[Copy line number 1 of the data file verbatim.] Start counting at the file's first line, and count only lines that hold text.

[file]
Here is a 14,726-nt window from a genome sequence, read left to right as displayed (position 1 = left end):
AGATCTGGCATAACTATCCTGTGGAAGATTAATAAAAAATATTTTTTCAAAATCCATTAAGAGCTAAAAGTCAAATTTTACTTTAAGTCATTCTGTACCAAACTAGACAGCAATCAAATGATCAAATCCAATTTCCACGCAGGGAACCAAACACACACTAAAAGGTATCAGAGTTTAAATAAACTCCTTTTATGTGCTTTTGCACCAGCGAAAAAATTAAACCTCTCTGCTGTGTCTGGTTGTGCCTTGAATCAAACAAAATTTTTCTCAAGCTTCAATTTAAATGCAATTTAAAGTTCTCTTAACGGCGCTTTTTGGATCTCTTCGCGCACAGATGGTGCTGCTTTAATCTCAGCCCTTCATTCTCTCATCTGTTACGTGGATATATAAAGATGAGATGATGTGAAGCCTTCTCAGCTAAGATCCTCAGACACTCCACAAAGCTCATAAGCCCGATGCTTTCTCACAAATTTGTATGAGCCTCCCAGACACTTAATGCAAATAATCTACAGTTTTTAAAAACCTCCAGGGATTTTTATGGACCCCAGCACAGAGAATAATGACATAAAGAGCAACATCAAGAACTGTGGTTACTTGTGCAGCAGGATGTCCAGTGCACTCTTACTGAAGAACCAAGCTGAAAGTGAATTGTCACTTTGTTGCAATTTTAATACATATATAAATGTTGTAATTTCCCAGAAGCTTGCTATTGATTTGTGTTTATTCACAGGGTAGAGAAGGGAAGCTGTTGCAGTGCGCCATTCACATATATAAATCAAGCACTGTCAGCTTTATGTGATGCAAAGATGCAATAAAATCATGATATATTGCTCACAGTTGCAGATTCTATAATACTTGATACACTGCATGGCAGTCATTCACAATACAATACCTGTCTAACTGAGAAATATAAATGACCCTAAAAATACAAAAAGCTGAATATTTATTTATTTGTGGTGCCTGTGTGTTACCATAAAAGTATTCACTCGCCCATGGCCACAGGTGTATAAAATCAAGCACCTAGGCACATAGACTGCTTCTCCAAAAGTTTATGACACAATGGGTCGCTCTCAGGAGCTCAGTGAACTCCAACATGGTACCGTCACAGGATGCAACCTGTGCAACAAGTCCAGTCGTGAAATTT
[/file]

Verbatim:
Here is a 14,726-nt window from a genome sequence, read left to right as displayed (position 1 = left end):